Sitting at the crossroads of two Native American trading paths, Charlotte, N.C., has always been a city of commerce (Bank of America has its headquarters here, as did Wachovia previously).
Skyline of downtown Charlotte. Photo by John Ashley via Flickr.
While Charlotte was growing during the boom times of the last decade, poverty was less visible. Today, it's not only more visible, it's at the heart of two critical issues facing the city: educating our children and providing affordable housing for our residents. Like most of the country, Charlotte has seen unemployment rates rise over the past few years and more than 15.8% of Charlotte's nearly one million residents are currently living in poverty. In May 2009, a study found 2,989 homeless children enrolled in the Charlotte-Mecklenburg school system.
Susan Patterson, program director for Charlotte, says Knight has begun investing in projects to address these critical issues.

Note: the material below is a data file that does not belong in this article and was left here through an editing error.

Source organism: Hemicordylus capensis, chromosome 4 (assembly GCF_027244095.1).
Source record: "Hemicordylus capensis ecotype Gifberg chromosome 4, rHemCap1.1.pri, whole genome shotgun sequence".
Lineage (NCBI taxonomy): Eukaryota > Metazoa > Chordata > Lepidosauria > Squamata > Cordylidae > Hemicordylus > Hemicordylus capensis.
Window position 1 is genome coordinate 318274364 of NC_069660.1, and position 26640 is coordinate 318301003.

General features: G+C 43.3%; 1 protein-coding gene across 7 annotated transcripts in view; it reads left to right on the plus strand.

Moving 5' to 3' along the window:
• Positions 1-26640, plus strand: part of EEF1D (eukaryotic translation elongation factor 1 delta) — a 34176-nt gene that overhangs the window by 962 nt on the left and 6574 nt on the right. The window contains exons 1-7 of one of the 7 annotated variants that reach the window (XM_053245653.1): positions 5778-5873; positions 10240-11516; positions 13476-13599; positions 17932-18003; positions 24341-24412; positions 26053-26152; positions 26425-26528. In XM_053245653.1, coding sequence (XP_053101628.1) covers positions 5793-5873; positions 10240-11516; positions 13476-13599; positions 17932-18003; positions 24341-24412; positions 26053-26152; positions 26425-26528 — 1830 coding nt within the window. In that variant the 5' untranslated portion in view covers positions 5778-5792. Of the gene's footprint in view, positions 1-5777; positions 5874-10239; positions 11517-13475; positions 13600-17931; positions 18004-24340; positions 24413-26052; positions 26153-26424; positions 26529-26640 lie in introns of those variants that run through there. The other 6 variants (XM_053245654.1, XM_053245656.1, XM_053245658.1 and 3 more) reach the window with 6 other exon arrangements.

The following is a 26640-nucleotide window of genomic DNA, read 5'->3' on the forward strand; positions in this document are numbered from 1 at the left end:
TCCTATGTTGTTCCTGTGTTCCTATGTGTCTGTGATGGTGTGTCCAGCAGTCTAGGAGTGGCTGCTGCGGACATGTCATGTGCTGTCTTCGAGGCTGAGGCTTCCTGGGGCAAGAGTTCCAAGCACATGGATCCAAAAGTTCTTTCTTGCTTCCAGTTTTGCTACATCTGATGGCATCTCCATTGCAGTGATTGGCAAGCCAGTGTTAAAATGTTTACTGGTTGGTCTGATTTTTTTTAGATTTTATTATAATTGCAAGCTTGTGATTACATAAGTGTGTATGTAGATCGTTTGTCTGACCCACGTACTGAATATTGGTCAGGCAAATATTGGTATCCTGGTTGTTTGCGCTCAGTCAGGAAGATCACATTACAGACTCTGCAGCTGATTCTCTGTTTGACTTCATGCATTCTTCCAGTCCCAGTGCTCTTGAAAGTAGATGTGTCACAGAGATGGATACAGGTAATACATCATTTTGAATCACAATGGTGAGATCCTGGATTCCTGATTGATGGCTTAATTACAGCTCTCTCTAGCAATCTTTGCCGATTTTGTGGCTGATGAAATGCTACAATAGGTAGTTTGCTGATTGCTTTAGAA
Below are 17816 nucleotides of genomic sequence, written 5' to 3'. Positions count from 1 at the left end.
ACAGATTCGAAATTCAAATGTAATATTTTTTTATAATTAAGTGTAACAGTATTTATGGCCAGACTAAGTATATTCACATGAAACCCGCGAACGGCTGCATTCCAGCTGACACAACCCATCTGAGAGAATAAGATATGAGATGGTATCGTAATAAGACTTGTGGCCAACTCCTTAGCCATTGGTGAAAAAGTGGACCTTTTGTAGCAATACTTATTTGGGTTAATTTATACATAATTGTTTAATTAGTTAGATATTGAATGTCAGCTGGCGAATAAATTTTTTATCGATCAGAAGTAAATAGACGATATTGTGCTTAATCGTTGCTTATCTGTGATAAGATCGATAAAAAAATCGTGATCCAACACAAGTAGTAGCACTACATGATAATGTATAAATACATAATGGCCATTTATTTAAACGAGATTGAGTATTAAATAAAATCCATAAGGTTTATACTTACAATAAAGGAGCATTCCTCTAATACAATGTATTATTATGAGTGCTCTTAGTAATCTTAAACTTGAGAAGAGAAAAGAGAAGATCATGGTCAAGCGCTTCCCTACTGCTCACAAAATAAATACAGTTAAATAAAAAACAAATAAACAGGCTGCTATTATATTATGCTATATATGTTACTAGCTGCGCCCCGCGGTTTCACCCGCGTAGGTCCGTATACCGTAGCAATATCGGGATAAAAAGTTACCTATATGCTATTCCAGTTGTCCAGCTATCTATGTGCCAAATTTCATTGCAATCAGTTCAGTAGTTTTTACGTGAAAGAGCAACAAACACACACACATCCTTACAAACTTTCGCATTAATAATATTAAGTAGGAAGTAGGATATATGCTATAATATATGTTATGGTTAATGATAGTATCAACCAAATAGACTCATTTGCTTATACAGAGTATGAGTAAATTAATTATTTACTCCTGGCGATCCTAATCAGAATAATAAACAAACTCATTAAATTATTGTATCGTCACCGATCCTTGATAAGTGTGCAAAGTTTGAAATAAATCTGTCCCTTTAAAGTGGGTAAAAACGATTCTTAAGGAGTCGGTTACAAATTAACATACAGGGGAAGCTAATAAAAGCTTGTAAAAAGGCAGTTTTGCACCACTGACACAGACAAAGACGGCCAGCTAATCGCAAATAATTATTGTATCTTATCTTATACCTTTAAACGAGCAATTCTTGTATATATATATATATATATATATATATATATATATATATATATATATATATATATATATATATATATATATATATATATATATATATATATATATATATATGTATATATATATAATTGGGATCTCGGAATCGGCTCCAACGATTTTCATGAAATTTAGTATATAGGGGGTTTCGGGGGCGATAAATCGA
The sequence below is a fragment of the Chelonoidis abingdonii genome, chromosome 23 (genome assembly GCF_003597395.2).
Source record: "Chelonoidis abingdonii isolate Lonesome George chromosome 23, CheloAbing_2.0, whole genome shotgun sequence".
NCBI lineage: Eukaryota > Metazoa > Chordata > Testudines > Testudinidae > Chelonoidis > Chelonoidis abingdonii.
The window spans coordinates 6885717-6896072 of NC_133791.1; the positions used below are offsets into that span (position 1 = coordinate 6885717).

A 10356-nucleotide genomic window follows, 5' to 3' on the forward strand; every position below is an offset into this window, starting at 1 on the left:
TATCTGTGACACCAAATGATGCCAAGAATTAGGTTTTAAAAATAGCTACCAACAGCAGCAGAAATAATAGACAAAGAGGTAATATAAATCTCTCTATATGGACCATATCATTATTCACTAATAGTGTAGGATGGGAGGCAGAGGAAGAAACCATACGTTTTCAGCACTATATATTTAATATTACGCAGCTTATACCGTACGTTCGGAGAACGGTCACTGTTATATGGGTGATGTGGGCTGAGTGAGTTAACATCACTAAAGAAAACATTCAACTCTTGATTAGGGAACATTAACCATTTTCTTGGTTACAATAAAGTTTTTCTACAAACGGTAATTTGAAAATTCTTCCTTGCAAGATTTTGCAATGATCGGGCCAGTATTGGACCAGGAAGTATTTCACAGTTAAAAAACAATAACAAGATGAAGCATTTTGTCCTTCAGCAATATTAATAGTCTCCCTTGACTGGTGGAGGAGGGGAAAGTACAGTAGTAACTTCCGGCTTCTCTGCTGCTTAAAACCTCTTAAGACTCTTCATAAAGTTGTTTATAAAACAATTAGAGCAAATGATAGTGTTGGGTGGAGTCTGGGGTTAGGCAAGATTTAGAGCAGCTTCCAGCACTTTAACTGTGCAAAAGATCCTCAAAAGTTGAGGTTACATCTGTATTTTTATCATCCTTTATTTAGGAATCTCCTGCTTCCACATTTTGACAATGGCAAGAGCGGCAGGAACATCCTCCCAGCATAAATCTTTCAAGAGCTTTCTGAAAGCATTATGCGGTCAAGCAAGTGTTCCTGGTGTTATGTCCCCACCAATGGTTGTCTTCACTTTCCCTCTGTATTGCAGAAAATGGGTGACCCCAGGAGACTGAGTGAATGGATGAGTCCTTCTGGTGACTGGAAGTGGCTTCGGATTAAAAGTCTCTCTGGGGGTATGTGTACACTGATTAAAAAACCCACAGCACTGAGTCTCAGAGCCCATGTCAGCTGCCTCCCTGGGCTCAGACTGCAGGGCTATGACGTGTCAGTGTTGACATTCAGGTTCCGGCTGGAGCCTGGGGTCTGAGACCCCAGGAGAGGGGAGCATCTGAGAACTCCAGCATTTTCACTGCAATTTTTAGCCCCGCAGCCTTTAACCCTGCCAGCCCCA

The Urban Ministry Center's Moore Place project will provide permanent supportive housing for chronically homeless men and women. It's one piece of a continuum of services needed to reduce the number of people in over-crowded shelters in the community.
Knight's investment in Citizen Schools is supporting public education by extending the learning day with citizen teachers. The middle school students learn new skills, and the volunteers learn more about the needs and desires of public school students.
Patterson is hopeful that momentum is growing to address these critical issues and credits the city's new mayor, Anthony Foxx, for making them part of his agenda.